Iselle Impacts Hawaiian Islands; Julio Veers North
August 12, 2014
Products depicting the estimated tropical cyclone rainfall from Hurricane Julio, which poses no significant threat to the Hawaiian Islands, were produced and shared by Pacific Disaster Center as storm system neared the islands. Such products are distributed to support informed decision making by government officials and emergency managers.
Hurricane Julio followed on the heels of Hurricane Iselle as it approached the Hawaiian Islands. Fortunately, Julio veered in a northwest direction and now continues to weaken over the open ocean. Julio’s position cut off trade winds to the islands and brought high surf on the east and north facing shores. Trade winds are expected to gradually return through Wednesday.
According to the Central Pacific Hurricane Center (CPHC), Julio has been downgraded to a tropical storm. As of Advisory 35, the CPHC track has Julio staying away from any major land areas.
The product above displays reported damages on the Big Island of Hawaii from Iselle. Products like these were produced and shared to support emergency response.
While Iselle diminished after interacting with the terrain of the Big Island, the tropical storm system did unleash heavy rains and powerful winds. Iselle most heavily impacted the Puna district, the easternmost region of the Big Island, but also significantly affected areas of Maui and Molokai. Winds toppled trees that cut off roadways and tore down power lines that left residents without power. Julio had closely followed Iselle towards the islands, threatening islanders with a second impact before turning north and away from the state of Hawaii.
TC Julio is the tenth named cyclone and fifth hurricane of the 2014 Eastern Pacific hurricane season, which runs through November 30.
For more information on Tropical Cyclone Iselle and Julio:
• Look at preliminary damage assessments produced by PDC,
• Read about the State of Hawaii’s final storm preparations,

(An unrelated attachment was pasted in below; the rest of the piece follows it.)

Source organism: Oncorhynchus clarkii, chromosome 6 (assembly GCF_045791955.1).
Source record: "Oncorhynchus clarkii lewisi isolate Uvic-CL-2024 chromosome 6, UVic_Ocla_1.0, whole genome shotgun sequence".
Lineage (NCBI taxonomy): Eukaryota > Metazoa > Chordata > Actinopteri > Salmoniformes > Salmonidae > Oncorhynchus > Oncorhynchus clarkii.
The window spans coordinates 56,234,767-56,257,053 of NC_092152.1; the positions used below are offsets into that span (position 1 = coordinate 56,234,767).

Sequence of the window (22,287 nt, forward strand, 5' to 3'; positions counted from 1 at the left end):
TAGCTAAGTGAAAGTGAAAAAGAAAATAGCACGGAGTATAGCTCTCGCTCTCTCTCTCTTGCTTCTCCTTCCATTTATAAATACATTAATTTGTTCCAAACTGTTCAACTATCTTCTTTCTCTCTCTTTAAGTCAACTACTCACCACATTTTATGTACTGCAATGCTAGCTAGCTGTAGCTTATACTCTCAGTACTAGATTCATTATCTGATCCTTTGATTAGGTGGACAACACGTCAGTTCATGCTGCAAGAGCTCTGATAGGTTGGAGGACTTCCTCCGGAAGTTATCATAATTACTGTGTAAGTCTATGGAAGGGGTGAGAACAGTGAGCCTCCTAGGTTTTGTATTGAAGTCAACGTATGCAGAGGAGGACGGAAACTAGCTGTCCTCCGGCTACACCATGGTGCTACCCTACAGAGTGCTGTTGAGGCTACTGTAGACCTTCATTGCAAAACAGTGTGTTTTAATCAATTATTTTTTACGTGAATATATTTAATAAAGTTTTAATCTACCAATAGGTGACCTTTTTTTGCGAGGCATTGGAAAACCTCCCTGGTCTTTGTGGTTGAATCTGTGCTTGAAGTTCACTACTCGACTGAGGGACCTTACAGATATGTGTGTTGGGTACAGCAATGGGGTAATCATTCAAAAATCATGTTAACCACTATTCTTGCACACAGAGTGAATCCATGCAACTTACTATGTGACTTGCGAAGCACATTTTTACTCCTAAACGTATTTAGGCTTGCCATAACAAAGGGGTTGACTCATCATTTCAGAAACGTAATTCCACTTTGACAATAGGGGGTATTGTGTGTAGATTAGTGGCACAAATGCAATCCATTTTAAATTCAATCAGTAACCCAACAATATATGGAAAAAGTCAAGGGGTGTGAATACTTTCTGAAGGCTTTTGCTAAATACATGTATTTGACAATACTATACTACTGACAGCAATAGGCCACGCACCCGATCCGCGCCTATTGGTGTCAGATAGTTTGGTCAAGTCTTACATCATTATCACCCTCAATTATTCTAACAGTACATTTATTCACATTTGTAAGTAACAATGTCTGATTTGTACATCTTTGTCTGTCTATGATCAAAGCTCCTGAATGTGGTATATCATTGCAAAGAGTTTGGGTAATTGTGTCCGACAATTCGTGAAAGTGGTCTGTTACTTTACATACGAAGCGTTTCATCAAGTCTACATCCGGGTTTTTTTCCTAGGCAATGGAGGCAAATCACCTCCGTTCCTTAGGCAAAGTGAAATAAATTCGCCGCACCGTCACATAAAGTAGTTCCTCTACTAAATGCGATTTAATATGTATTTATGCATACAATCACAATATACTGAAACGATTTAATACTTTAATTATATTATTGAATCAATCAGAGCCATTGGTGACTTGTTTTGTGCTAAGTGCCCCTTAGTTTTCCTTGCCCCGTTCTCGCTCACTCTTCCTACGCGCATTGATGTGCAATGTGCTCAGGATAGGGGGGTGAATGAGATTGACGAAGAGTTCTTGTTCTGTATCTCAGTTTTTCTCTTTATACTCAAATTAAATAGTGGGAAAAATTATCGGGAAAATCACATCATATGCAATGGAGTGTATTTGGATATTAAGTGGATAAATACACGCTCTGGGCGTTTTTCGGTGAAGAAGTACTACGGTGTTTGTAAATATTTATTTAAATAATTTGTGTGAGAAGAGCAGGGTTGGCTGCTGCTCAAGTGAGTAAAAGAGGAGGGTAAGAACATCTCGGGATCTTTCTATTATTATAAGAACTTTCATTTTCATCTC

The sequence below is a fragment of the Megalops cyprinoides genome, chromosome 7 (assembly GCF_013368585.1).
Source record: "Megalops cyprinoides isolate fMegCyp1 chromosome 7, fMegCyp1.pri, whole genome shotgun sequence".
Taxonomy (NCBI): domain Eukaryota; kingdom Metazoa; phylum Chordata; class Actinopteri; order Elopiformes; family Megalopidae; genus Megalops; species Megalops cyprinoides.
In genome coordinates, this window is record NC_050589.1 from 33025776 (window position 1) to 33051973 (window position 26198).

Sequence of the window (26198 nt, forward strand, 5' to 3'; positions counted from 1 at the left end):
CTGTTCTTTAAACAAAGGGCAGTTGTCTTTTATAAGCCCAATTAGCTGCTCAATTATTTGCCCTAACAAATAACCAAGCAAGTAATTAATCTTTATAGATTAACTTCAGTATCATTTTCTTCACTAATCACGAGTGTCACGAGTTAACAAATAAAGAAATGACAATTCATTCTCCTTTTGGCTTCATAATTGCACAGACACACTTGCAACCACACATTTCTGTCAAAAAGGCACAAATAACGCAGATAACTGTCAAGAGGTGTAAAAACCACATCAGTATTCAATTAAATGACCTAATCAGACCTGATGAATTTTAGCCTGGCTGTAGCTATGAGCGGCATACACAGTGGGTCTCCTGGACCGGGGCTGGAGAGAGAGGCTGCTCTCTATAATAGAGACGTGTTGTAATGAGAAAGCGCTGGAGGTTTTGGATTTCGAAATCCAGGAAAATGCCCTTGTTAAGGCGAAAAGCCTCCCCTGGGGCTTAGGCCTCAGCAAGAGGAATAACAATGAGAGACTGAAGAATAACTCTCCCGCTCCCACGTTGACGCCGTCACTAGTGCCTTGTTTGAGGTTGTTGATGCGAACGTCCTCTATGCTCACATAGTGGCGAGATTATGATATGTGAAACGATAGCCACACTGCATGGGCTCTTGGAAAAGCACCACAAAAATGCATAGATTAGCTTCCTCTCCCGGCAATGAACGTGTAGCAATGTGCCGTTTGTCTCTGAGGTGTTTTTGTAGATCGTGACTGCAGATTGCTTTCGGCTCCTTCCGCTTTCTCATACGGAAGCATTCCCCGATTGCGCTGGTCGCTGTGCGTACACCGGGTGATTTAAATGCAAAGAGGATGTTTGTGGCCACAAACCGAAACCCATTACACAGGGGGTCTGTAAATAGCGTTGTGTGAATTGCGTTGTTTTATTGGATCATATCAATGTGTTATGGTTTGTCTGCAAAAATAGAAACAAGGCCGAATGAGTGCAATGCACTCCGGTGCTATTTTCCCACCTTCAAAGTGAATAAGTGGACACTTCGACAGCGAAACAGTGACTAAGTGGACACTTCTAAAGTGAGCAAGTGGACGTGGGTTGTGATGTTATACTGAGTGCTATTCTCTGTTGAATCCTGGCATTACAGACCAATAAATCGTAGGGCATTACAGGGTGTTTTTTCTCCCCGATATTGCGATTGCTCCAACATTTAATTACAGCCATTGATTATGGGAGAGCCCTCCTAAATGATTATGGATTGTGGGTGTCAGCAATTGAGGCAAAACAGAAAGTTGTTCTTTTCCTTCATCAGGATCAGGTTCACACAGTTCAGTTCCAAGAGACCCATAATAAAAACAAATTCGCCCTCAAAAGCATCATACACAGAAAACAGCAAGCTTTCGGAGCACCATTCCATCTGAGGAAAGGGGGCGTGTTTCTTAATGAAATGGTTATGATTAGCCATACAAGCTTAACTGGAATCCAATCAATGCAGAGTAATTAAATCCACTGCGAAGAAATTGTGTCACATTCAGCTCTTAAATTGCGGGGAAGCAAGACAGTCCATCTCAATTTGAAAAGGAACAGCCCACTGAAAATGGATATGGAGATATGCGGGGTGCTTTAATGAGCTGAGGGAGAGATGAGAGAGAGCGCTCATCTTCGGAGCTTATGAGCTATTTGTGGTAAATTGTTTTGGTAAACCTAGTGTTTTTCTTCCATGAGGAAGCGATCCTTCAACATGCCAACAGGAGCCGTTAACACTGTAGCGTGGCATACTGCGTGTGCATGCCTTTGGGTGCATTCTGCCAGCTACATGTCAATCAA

• Read about Iselle as it neared Hawaii,
• Read an early update on TC Iselle and Julio,
• Visit the NWS National Hurricane Center for the latest updates,
• Take a look at information from NASA,
• Refer to NOAA’s explanation of the Saffir-Simpson Hurricane Wind Scale, and
• Explore FastFollow to receive SMS messages from DisasterAWARE.
More resources for hurricane safety and preparedness:
• Read about this year’s 2014 Central Pacific Basin Hurricane Season,
• Hawaii Hazards Awareness & Resilience Program (HHARP) to enhance community resilience,
• Read about how parents can help kids learn about disaster preparedness, and
• Find out about Hawaii’s Statewide Hurricane Preparedness Exercise.
More from Pacific Disaster Center
To keep yourself up-to-the-minute about hazards and disasters:
- Download the free PDC Disaster Alert mobile app for your iOS and Android devices,
- Follow us on Twitter and Facebook (/DisasterAWARE), and
- Use PDC’s web-accessible Disaster Alert from any computer, or other web-enabled device.
For the latest Weather and Disaster News, use the PDC Weather Wall.
While you are thinking of hazards, think of preparedness. PDC provides disaster preparedness information, including printable instructions for assembling a Disaster Supply Kit and rehearsing a Family Disaster Plan.
For more information on DisasterAWARETM products:
- For details, see the Training Guide for Web-accessible Disaster Alert,
- Read and understand more about custom versions, such as DMRS and VinAWARE,
- Watch the ASEAN DMRS video on YouTube.
Pacific Disaster Center (PDC) envisions a safer, more secure world—where populations live in more disaster-resilient communities informed by science and technology, and equipped with sound decision support tools. To help make that vision a reality, PDC is dedicated to supporting evidence-based disaster risk reduction (DRR) efforts by providing actionable information and applications to the public and disaster managers worldwide. PDC, a program managed by the University of Hawaii, was established by the U.S. government in 1996.